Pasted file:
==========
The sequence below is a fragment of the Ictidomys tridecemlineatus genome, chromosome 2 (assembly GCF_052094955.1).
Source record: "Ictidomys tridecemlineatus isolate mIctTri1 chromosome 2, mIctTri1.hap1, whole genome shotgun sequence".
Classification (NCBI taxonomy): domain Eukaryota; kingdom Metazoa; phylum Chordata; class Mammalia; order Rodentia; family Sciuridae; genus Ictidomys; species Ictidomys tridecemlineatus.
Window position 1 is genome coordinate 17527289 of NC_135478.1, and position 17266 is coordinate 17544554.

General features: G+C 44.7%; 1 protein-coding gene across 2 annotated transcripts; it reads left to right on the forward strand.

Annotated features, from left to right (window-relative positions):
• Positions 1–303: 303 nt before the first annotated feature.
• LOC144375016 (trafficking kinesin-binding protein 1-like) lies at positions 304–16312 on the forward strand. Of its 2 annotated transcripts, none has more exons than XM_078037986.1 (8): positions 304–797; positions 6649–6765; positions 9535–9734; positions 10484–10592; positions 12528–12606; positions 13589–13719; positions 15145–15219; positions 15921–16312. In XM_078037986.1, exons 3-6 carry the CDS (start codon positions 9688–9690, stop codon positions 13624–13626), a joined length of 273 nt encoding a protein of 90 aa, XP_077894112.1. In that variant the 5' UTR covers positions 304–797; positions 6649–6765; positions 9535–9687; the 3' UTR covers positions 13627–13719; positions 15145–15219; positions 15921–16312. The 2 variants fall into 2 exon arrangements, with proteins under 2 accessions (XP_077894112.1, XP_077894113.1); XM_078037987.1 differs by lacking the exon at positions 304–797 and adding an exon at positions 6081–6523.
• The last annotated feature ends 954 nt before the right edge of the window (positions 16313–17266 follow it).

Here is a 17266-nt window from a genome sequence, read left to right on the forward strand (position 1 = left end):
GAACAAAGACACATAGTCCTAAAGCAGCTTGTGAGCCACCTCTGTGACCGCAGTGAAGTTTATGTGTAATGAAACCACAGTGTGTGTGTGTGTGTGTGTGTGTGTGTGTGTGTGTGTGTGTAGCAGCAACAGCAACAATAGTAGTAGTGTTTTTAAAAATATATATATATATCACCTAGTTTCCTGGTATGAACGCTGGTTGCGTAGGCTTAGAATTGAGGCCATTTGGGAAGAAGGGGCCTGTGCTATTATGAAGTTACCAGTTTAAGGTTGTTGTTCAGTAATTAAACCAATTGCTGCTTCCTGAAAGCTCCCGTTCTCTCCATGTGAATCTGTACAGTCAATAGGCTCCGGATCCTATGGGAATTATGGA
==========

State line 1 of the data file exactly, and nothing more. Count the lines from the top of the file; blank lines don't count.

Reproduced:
The sequence below is a fragment of the Ictidomys tridecemlineatus genome, chromosome 2 (assembly GCF_052094955.1).